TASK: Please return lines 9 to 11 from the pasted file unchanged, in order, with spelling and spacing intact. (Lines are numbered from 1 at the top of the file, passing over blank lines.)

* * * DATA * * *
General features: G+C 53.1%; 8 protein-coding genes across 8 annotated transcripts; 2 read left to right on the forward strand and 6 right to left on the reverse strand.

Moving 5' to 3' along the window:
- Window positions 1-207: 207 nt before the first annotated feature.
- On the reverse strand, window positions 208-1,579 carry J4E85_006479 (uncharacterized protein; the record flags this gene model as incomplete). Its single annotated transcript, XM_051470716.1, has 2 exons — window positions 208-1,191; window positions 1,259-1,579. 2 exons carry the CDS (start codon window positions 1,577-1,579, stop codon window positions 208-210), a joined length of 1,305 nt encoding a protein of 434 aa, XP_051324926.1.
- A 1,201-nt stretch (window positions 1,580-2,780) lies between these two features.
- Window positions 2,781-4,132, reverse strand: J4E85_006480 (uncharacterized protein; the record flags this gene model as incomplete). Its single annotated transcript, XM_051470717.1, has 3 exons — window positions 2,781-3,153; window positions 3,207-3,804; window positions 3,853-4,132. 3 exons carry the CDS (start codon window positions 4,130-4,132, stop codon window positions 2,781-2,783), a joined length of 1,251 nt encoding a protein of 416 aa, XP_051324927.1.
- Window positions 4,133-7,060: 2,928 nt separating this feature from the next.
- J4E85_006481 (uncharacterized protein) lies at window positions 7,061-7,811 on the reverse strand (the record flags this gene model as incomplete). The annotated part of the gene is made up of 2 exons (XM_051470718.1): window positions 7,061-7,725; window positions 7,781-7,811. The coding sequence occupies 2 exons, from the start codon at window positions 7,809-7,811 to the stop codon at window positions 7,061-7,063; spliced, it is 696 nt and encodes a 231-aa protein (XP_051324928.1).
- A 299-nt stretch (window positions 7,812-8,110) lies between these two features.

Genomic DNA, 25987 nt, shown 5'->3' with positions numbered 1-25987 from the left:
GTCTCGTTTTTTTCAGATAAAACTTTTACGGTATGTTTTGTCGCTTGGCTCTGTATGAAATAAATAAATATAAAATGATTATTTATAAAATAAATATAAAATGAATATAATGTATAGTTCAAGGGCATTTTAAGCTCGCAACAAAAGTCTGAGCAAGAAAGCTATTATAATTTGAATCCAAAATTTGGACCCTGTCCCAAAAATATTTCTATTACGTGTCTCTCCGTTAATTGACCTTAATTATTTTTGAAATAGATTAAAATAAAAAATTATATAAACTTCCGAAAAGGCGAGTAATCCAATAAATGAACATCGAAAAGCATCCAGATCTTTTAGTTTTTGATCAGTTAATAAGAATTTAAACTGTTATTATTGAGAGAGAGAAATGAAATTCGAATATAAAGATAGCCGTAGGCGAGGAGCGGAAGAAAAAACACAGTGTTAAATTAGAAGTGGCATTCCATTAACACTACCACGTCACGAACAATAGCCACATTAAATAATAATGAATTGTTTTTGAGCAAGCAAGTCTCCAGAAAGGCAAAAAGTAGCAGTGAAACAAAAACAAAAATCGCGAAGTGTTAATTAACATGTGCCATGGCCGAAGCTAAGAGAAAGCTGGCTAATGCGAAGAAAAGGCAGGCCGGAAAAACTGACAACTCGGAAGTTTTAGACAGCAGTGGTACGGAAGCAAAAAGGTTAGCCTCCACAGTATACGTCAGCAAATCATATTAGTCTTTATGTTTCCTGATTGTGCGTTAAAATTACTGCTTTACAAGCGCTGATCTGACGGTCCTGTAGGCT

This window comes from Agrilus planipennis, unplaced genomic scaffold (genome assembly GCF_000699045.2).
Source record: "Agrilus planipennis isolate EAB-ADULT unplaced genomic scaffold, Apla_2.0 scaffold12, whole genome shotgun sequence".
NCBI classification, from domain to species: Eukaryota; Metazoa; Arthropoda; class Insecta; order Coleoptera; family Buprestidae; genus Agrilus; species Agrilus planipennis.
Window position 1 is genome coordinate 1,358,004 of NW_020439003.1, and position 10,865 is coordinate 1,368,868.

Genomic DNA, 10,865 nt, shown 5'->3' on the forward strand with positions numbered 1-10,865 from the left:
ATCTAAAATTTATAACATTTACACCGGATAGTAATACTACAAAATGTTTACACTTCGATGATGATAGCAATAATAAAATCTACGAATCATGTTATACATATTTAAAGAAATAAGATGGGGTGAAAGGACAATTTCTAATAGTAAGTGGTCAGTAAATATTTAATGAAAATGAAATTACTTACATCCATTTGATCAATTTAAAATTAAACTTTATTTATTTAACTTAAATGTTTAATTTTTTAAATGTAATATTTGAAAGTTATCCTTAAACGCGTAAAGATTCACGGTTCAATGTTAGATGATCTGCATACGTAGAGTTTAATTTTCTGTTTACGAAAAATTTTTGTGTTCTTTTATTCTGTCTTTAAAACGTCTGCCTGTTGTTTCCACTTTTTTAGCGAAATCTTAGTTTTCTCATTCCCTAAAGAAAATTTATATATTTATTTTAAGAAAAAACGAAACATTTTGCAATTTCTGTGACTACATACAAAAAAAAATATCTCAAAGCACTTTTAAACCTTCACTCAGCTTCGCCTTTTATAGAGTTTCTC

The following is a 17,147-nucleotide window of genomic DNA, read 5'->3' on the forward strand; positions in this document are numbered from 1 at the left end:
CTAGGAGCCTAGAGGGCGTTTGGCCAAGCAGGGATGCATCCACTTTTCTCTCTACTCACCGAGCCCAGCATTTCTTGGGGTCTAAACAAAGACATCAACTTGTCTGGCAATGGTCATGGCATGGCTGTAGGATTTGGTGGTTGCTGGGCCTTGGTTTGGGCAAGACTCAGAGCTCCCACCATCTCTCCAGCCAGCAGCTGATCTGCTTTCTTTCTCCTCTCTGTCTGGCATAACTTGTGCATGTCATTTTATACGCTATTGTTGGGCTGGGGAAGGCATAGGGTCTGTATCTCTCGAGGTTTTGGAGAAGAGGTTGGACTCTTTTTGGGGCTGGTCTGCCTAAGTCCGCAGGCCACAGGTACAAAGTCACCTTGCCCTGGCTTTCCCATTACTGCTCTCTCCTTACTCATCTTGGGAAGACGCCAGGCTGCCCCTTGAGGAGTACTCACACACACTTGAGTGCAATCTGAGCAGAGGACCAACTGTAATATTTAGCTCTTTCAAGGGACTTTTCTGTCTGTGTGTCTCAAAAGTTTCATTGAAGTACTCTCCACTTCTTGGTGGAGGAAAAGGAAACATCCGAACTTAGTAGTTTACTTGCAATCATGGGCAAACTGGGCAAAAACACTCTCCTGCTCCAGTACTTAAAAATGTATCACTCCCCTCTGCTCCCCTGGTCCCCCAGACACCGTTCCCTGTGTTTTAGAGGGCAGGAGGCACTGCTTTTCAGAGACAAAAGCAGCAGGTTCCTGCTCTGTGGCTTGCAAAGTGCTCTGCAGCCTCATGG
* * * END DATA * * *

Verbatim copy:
- A 299-nt stretch (window positions 7,812-8,110) lies between these two features.

Genomic DNA, 25987 nt, shown 5'->3' with positions numbered 1-25987 from the left:
GTCTCGTTTTTTTCAGATAAAACTTTTACGGTATGTTTTGTCGCTTGGCTCTGTATGAAATAAATAAATATAAAATGATTATTTATAAAATAAATATAAAATGAATATAATGTATAGTTCAAGGGCATTTTAAGCTCGCAACAAAAGTCTGAGCAAGAAAGCTATTATAATTTGAATCCAAAATTTGGACCCTGTCCCAAAAATATTTCTATTACGTGTCTCTCCGTTAATTGACCTTAATTATTTTTGAAATAGATTAAAATAAAAAATTATATAAACTTCCGAAAAGGCGAGTAATCCAATAAATGAACATCGAAAAGCATCCAGATCTTTTAGTTTTTGATCAGTTAATAAGAATTTAAACTGTTATTATTGAGAGAGAGAAATGAAATTCGAATATAAAGATAGCCGTAGGCGAGGAGCGGAAGAAAAAACACAGTGTTAAATTAGAAGTGGCATTCCATTAACACTACCACGTCACGAACAATAGCCACATTAAATAATAATGAATTGTTTTTGAGCAAGCAAGTCTCCAGAAAGGCAAAAAGTAGCAGTGAAACAAAAACAAAAATCGCGAAGTGTTAATTAACATGTGCCATGGCCGAAGCTAAGAGAAAGCTGGCTAATGCGAAGAAAAGGCAGGCCGGAAAAACTGACAACTCGGAAGTTTTAGACAGCAGTGGTACGGAAGCAAAAAGGTTAGCCTCCACAGTATACGTCAGCAAATCATATTAGTCTTTATGTTTCCTGATTGTGCGTTAAAATTACTGCTTTACAAGCGCTGATCTGACGGTCCTGTAGGCT